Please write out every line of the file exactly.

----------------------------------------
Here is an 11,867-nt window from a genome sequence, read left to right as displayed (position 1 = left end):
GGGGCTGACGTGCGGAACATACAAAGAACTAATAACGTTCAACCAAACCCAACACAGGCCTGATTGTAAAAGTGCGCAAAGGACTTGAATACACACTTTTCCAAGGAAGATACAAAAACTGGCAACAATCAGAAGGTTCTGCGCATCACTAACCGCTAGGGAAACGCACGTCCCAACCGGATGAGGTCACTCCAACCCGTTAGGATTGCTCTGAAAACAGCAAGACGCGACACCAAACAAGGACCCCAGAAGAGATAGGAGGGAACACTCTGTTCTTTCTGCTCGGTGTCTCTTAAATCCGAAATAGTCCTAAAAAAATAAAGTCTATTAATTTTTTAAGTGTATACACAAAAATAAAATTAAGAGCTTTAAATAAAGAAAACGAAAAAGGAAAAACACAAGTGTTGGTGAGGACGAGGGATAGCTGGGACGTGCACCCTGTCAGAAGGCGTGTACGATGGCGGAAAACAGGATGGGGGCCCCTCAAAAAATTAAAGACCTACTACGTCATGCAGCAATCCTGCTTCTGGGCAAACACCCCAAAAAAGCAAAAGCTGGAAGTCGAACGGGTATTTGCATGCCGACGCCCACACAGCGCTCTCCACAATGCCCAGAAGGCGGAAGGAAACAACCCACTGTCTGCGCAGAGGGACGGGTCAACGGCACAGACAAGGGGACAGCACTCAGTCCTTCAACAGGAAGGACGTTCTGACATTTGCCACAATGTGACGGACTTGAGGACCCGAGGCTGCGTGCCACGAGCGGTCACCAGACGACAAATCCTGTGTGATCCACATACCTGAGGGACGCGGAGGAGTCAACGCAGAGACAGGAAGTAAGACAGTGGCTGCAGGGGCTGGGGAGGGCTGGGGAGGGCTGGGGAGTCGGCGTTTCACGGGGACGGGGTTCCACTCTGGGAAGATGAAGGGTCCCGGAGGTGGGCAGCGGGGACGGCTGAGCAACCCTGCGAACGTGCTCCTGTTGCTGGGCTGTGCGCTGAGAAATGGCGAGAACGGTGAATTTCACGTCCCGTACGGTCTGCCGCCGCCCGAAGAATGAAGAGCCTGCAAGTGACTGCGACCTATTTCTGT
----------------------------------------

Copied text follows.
Here is an 11,867-nt window from a genome sequence, read left to right as displayed (position 1 = left end):
GGGGCTGACGTGCGGAACATACAAAGAACTAATAACGTTCAACCAAACCCAACACAGGCCTGATTGTAAAAGTGCGCAAAGGACTTGAATACACACTTTTCCAAGGAAGATACAAAAACTGGCAACAATCAGAAGGTTCTGCGCATCACTAACCGCTAGGGAAACGCACGTCCCAACCGGATGAGGTCACTCCAACCCGTTAGGATTGCTCTGAAAACAGCAAGACGCGACACCAAACAAGGACCCCAGAAGAGATAGGAGGGAACACTCTGTTCTTTCTGCTCGGTGTCTCTTAAATCCGAAATAGTCCTAAAAAAATAAAGTCTATTAATTTTTTAAGTGTATACACAAAAATAAAATTAAGAGCTTTAAATAAAGAAAACGAAAAAGGAAAAACACAAGTGTTGGTGAGGACGAGGGATAGCTGGGACGTGCACCCTGTCAGAAGGCGTGTACGATGGCGGAAAACAGGATGGGGGCCCCTCAAAAAATTAAAGACCTACTACGTCATGCAGCAATCCTGCTTCTGGGCAAACACCCCAAAAAAGCAAAAGCTGGAAGTCGAACGGGTATTTGCATGCCGACGCCCACACAGCGCTCTCCACAATGCCCAGAAGGCGGAAGGAAACAACCCACTGTCTGCGCAGAGGGACGGGTCAACGGCACAGACAAGGGGACAGCACTCAGTCCTTCAACAGGAAGGACGTTCTGACATTTGCCACAATGTGACGGACTTGAGGACCCGAGGCTGCGTGCCACGAGCGGTCACCAGACGACAAATCCTGTGTGATCCACATACCTGAGGGACGCGGAGGAGTCAACGCAGAGACAGGAAGTAAGACAGTGGCTGCAGGGGCTGGGGAGGGCTGGGGAGGGCTGGGGAGTCGGCGTTTCACGGGGACGGGGTTCCACTCTGGGAAGATGAAGGGTCCCGGAGGTGGGCAGCGGGGACGGCTGAGCAACCCTGCGAACGTGCTCCTGTTGCTGGGCTGTGCGCTGAGAAATGGCGAGAACGGTGAATTTCACGTCCCGTACGGTCTGCCGCCGCCCGAAGAATGAAGAGCCTGCAAGTGACTGCGACCTATTTCTGT